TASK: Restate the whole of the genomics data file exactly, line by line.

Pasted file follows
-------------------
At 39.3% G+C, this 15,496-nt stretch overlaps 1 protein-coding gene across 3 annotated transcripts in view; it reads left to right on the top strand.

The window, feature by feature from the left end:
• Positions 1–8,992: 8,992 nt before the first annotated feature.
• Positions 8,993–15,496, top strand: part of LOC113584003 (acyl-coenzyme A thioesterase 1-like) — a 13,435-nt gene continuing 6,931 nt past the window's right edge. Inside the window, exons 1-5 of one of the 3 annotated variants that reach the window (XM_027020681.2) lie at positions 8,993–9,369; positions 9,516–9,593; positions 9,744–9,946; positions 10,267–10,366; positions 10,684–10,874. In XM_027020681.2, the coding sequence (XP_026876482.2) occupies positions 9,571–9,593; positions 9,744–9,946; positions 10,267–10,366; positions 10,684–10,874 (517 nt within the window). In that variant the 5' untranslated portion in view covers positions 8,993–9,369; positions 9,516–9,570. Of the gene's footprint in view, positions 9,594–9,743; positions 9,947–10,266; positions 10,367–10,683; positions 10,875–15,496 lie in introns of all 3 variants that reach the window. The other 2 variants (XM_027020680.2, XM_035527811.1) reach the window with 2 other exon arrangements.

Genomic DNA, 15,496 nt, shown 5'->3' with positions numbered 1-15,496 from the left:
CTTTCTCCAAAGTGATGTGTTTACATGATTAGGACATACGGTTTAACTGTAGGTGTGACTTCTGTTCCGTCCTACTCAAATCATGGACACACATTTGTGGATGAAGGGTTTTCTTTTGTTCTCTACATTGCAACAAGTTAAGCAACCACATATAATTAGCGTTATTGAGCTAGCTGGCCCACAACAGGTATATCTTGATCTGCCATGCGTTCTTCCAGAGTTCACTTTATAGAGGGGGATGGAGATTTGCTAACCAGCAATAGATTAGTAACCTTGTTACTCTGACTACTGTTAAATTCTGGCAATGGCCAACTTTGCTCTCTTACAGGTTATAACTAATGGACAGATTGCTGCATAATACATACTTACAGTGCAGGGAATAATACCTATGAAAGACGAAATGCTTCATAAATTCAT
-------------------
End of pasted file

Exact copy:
At 39.3% G+C, this 15,496-nt stretch overlaps 1 protein-coding gene across 3 annotated transcripts in view; it reads left to right on the top strand.

The window, feature by feature from the left end:
• Positions 1–8,992: 8,992 nt before the first annotated feature.
• Positions 8,993–15,496, top strand: part of LOC113584003 (acyl-coenzyme A thioesterase 1-like) — a 13,435-nt gene continuing 6,931 nt past the window's right edge. Inside the window, exons 1-5 of one of the 3 annotated variants that reach the window (XM_027020681.2) lie at positions 8,993–9,369; positions 9,516–9,593; positions 9,744–9,946; positions 10,267–10,366; positions 10,684–10,874. In XM_027020681.2, the coding sequence (XP_026876482.2) occupies positions 9,571–9,593; positions 9,744–9,946; positions 10,267–10,366; positions 10,684–10,874 (517 nt within the window). In that variant the 5' untranslated portion in view covers positions 8,993–9,369; positions 9,516–9,570. Of the gene's footprint in view, positions 9,594–9,743; positions 9,947–10,266; positions 10,367–10,683; positions 10,875–15,496 lie in introns of all 3 variants that reach the window. The other 2 variants (XM_027020680.2, XM_035527811.1) reach the window with 2 other exon arrangements.

Genomic DNA, 15,496 nt, shown 5'->3' with positions numbered 1-15,496 from the left:
CTTTCTCCAAAGTGATGTGTTTACATGATTAGGACATACGGTTTAACTGTAGGTGTGACTTCTGTTCCGTCCTACTCAAATCATGGACACACATTTGTGGATGAAGGGTTTTCTTTTGTTCTCTACATTGCAACAAGTTAAGCAACCACATATAATTAGCGTTATTGAGCTAGCTGGCCCACAACAGGTATATCTTGATCTGCCATGCGTTCTTCCAGAGTTCACTTTATAGAGGGGGATGGAGATTTGCTAACCAGCAATAGATTAGTAACCTTGTTACTCTGACTACTGTTAAATTCTGGCAATGGCCAACTTTGCTCTCTTACAGGTTATAACTAATGGACAGATTGCTGCATAATACATACTTACAGTGCAGGGAATAATACCTATGAAAGACGAAATGCTTCATAAATTCAT